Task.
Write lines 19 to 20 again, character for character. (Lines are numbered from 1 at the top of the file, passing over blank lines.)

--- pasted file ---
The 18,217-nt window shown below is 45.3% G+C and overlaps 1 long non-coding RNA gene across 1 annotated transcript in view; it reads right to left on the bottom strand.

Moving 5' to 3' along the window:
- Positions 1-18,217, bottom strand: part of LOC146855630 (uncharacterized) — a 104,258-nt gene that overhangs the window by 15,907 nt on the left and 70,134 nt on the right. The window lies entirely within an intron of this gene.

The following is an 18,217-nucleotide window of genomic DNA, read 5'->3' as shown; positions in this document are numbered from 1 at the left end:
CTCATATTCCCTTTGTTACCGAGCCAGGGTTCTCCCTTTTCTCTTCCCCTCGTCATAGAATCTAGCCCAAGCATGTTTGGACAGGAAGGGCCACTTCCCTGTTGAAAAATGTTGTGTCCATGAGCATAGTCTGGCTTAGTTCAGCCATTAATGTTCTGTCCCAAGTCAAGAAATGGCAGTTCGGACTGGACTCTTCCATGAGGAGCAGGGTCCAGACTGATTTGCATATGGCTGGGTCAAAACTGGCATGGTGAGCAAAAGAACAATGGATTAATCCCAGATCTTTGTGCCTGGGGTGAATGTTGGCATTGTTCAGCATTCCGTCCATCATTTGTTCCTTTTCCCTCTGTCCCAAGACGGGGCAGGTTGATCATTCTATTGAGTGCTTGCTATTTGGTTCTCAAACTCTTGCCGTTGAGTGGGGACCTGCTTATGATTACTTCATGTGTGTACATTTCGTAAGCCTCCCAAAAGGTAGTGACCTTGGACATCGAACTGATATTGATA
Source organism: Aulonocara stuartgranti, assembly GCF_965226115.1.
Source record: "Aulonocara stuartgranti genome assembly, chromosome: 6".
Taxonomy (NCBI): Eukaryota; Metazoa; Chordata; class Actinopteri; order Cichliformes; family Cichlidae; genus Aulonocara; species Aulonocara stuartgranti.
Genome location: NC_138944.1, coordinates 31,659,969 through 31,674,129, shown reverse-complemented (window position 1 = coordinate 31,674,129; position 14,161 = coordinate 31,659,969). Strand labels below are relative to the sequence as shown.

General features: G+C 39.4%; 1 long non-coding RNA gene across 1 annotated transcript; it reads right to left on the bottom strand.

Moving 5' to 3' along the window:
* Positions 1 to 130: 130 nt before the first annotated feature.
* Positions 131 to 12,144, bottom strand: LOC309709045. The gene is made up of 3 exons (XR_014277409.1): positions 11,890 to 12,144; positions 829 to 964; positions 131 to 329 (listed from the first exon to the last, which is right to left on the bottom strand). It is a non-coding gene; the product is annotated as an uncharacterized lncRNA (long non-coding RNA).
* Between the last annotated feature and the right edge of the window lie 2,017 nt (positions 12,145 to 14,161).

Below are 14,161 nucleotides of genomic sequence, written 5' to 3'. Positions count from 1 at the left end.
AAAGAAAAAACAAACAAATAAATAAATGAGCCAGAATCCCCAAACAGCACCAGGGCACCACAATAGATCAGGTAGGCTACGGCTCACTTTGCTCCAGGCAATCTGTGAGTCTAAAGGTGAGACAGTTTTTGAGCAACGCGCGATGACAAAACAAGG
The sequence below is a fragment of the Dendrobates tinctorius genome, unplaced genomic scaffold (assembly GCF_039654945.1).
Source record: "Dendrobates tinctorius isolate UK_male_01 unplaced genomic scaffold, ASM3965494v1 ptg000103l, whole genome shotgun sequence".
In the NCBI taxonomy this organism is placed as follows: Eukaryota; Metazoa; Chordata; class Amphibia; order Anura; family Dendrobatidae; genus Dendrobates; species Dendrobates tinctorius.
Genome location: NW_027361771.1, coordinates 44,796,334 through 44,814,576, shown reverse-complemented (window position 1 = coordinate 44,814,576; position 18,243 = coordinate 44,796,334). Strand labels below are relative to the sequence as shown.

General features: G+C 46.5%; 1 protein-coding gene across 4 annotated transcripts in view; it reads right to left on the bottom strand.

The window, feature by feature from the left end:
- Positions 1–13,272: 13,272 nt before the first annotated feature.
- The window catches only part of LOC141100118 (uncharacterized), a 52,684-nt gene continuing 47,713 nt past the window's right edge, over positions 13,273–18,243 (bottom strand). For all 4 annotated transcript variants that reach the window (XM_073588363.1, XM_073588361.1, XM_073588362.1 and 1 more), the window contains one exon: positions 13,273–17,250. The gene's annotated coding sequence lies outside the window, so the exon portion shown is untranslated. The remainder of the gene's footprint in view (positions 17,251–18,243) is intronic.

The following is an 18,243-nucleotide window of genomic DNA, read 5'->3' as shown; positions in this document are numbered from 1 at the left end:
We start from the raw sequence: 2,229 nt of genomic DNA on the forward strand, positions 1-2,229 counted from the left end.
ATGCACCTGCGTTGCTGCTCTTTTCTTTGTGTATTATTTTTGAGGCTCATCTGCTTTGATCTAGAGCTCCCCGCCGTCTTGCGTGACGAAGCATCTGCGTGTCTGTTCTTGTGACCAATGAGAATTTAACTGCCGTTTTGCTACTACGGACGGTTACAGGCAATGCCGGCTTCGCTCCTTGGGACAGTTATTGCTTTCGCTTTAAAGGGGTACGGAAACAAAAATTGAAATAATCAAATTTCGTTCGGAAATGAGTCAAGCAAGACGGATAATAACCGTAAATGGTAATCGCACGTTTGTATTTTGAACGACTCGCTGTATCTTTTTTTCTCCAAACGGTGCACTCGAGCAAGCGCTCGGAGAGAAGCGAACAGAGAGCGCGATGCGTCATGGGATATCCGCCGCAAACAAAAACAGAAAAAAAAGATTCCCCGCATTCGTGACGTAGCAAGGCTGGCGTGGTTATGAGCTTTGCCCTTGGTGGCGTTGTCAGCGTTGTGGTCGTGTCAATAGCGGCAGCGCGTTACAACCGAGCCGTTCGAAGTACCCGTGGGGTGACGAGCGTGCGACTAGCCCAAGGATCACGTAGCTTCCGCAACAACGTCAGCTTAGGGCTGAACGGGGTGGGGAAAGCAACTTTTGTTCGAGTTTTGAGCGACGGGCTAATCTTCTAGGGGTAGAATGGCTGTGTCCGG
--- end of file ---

In the NCBI taxonomy this organism is placed as follows: Eukaryota; Metazoa; Chordata; class Amphibia; order Anura; family Dendrobatidae; genus Dendrobates; species Dendrobates tinctorius.
Genome location: NW_027361771.1, coordinates 44,796,334 through 44,814,576, shown reverse-complemented (window position 1 = coordinate 44,814,576; position 18,243 = coordinate 44,796,334). Strand labels below are relative to the sequence as shown.